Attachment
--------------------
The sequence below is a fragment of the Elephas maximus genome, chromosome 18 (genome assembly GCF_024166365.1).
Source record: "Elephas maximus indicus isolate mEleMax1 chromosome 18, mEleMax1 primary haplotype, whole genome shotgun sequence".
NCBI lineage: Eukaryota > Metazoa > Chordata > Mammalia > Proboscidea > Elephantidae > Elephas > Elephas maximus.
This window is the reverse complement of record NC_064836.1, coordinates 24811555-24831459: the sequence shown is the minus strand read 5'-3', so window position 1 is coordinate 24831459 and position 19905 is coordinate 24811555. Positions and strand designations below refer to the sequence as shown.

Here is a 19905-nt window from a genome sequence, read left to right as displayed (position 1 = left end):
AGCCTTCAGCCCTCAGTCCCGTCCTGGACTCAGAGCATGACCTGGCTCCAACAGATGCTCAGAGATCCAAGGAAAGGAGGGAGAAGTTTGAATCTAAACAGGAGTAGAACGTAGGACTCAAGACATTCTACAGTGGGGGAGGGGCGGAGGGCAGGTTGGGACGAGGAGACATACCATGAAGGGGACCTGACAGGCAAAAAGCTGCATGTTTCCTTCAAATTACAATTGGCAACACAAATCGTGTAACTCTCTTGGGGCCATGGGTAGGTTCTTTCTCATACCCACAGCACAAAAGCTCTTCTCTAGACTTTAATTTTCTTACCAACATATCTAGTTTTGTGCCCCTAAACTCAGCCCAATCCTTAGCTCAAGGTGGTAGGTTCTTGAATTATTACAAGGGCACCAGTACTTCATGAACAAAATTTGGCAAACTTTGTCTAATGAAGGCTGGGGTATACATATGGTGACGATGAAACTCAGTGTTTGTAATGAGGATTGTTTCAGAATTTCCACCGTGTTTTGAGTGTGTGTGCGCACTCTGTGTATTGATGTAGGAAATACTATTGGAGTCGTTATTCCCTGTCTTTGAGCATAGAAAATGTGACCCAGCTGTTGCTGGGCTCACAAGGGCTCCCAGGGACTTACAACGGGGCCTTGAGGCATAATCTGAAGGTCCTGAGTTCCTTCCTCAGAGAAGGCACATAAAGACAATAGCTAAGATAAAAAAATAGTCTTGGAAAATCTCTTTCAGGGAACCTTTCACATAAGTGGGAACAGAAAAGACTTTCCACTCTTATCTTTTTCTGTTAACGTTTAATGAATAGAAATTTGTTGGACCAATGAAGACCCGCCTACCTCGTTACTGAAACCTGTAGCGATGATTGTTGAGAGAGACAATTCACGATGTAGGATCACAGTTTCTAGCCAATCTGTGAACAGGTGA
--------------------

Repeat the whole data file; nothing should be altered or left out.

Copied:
The sequence below is a fragment of the Elephas maximus genome, chromosome 18 (genome assembly GCF_024166365.1).
Source record: "Elephas maximus indicus isolate mEleMax1 chromosome 18, mEleMax1 primary haplotype, whole genome shotgun sequence".
NCBI lineage: Eukaryota > Metazoa > Chordata > Mammalia > Proboscidea > Elephantidae > Elephas > Elephas maximus.
This window is the reverse complement of record NC_064836.1, coordinates 24811555-24831459: the sequence shown is the minus strand read 5'-3', so window position 1 is coordinate 24831459 and position 19905 is coordinate 24811555. Positions and strand designations below refer to the sequence as shown.

Here is a 19905-nt window from a genome sequence, read left to right as displayed (position 1 = left end):
AGCCTTCAGCCCTCAGTCCCGTCCTGGACTCAGAGCATGACCTGGCTCCAACAGATGCTCAGAGATCCAAGGAAAGGAGGGAGAAGTTTGAATCTAAACAGGAGTAGAACGTAGGACTCAAGACATTCTACAGTGGGGGAGGGGCGGAGGGCAGGTTGGGACGAGGAGACATACCATGAAGGGGACCTGACAGGCAAAAAGCTGCATGTTTCCTTCAAATTACAATTGGCAACACAAATCGTGTAACTCTCTTGGGGCCATGGGTAGGTTCTTTCTCATACCCACAGCACAAAAGCTCTTCTCTAGACTTTAATTTTCTTACCAACATATCTAGTTTTGTGCCCCTAAACTCAGCCCAATCCTTAGCTCAAGGTGGTAGGTTCTTGAATTATTACAAGGGCACCAGTACTTCATGAACAAAATTTGGCAAACTTTGTCTAATGAAGGCTGGGGTATACATATGGTGACGATGAAACTCAGTGTTTGTAATGAGGATTGTTTCAGAATTTCCACCGTGTTTTGAGTGTGTGTGCGCACTCTGTGTATTGATGTAGGAAATACTATTGGAGTCGTTATTCCCTGTCTTTGAGCATAGAAAATGTGACCCAGCTGTTGCTGGGCTCACAAGGGCTCCCAGGGACTTACAACGGGGCCTTGAGGCATAATCTGAAGGTCCTGAGTTCCTTCCTCAGAGAAGGCACATAAAGACAATAGCTAAGATAAAAAAATAGTCTTGGAAAATCTCTTTCAGGGAACCTTTCACATAAGTGGGAACAGAAAAGACTTTCCACTCTTATCTTTTTCTGTTAACGTTTAATGAATAGAAATTTGTTGGACCAATGAAGACCCGCCTACCTCGTTACTGAAACCTGTAGCGATGATTGTTGAGAGAGACAATTCACGATGTAGGATCACAGTTTCTAGCCAATCTGTGAACAGGTGA